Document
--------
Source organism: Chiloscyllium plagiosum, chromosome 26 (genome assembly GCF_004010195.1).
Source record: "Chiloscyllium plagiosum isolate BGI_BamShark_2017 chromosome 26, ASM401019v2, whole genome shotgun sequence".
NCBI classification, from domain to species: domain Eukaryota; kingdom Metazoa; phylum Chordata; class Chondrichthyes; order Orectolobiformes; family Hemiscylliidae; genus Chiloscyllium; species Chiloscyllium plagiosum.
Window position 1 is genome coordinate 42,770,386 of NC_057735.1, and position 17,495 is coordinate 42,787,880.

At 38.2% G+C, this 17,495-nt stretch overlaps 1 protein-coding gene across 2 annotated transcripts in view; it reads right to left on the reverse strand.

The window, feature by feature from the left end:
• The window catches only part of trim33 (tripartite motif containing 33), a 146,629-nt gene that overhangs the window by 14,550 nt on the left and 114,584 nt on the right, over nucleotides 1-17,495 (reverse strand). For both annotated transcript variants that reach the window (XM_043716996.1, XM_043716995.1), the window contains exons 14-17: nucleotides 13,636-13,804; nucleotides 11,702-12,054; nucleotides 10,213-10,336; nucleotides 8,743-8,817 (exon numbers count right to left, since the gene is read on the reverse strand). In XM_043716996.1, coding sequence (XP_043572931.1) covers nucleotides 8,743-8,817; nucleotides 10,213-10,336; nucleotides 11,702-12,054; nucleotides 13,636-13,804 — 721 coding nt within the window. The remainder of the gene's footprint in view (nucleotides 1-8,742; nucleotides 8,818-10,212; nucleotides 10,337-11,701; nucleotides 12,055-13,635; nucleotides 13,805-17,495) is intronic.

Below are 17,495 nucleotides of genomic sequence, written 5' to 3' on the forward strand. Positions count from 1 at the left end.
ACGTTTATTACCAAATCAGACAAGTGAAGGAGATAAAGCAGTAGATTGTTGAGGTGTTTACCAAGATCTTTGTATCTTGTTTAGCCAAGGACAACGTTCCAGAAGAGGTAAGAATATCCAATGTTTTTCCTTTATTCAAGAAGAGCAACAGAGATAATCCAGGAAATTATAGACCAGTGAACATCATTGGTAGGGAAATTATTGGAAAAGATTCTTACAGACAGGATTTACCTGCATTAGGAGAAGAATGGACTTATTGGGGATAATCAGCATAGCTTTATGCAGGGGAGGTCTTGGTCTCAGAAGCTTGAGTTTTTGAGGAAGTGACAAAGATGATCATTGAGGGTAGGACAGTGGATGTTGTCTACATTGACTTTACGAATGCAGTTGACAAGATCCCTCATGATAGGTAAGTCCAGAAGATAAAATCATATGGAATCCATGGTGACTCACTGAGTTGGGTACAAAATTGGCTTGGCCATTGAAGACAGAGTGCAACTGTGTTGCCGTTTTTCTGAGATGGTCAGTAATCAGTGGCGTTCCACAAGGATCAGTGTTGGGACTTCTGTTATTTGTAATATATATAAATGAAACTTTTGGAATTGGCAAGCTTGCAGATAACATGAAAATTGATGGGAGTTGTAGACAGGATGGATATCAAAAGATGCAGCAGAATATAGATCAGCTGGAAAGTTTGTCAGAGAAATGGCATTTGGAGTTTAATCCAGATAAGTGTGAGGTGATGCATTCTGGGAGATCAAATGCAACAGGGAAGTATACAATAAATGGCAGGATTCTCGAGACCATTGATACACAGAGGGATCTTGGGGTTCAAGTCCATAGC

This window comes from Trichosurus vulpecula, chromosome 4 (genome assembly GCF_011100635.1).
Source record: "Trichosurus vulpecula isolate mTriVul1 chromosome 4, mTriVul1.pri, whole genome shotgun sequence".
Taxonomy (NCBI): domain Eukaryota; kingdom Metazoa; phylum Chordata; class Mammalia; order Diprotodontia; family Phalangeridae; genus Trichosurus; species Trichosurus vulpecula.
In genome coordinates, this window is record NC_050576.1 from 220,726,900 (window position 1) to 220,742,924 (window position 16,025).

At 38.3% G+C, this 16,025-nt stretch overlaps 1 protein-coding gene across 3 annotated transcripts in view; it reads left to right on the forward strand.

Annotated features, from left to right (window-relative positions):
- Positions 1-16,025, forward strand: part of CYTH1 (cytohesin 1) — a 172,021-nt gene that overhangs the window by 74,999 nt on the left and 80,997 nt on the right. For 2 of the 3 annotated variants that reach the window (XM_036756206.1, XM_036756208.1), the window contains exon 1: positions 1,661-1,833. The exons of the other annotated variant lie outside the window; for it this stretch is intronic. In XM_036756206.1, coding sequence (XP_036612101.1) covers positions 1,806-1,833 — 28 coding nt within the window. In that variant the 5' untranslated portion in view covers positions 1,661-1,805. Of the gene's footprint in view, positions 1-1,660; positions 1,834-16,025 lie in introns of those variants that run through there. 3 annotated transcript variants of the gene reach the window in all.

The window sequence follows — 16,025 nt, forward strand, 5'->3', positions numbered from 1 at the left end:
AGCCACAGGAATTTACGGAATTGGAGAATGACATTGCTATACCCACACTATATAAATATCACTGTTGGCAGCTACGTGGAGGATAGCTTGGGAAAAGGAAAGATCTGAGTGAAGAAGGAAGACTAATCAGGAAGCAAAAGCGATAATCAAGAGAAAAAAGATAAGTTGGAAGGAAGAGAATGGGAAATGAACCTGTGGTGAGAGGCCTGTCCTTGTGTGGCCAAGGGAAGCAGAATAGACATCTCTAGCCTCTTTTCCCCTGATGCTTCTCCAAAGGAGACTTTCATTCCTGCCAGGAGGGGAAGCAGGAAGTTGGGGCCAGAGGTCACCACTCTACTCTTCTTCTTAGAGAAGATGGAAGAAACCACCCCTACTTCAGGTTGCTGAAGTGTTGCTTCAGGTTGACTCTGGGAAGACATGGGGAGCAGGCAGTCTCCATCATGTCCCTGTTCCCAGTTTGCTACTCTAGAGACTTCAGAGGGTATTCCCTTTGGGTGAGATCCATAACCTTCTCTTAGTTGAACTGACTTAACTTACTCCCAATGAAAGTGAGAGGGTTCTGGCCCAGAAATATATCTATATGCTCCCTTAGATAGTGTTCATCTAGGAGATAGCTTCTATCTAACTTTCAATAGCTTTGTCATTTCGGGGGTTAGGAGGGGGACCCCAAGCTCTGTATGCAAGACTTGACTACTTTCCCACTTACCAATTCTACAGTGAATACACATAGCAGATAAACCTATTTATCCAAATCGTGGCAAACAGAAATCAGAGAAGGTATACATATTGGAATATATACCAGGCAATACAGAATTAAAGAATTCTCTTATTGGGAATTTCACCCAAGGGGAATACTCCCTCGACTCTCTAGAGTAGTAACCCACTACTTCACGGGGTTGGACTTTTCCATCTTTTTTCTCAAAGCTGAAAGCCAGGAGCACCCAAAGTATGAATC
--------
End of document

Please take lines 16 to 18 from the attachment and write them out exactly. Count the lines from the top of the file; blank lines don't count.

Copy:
- Positions 1-16,025, forward strand: part of CYTH1 (cytohesin 1) — a 172,021-nt gene that overhangs the window by 74,999 nt on the left and 80,997 nt on the right. For 2 of the 3 annotated variants that reach the window (XM_036756206.1, XM_036756208.1), the window contains exon 1: positions 1,661-1,833. The exons of the other annotated variant lie outside the window; for it this stretch is intronic. In XM_036756206.1, coding sequence (XP_036612101.1) covers positions 1,806-1,833 — 28 coding nt within the window. In that variant the 5' untranslated portion in view covers positions 1,661-1,805. Of the gene's footprint in view, positions 1-1,660; positions 1,834-16,025 lie in introns of those variants that run through there. 3 annotated transcript variants of the gene reach the window in all.

The window sequence follows — 16,025 nt, forward strand, 5'->3', positions numbered from 1 at the left end:
AGCCACAGGAATTTACGGAATTGGAGAATGACATTGCTATACCCACACTATATAAATATCACTGTTGGCAGCTACGTGGAGGATAGCTTGGGAAAAGGAAAGATCTGAGTGAAGAAGGAAGACTAATCAGGAAGCAAAAGCGATAATCAAGAGAAAAAAGATAAGTTGGAAGGAAGAGAATGGGAAATGAACCTGTGGTGAGAGGCCTGTCCTTGTGTGGCCAAGGGAAGCAGAATAGACATCTCTAGCCTCTTTTCCCCTGATGCTTCTCCAAAGGAGACTTTCATTCCTGCCAGGAGGGGAAGCAGGAAGTTGGGGCCAGAGGTCACCACTCTACTCTTCTTCTTAGAGAAGATGGAAGAAACCACCCCTACTTCAGGTTGCTGAAGTGTTGCTTCAGGTTGACTCTGGGAAGACATGGGGAGCAGGCAGTCTCCATCATGTCCCTGTTCCCAGTTTGCTACTCTAGAGACTTCAGAGGGTATTCCCTTTGGGTGAGATCCATAACCTTCTCTTAGTTGAACTGACTTAACTTACTCCCAATGAAAGTGAGAGGGTTCTGGCCCAGAAATATATCTATATGCTCCCTTAGATAGTGTTCATCTAGGAGATAGCTTCTATCTAACTTTCAATAGCTTTGTCATTTCGGGGGTTAGGAGGGGGACCCCAAGCTCTGTATGCAAGACTTGACTACTTTCCCACTTACCAATTCTACAGTGAATACACATAGCAGATAAACCTATTTATCCAAATCGTGGCAAACAGAAATCAGAGAAGGTATACATATTGGAATATATACCAGGCAATACAGAATTAAAGAATTCTCTTATTGGGAATTTCACCCAAGGGGAATACTCCCTCGACTCTCTAGAGTAGTAACCCACTACTTCACGGGGTTGGACTTTTCCATCTTTTTTCTCAAAGCTGAAAGCCAGGAGCACCCAAAGTATGAATC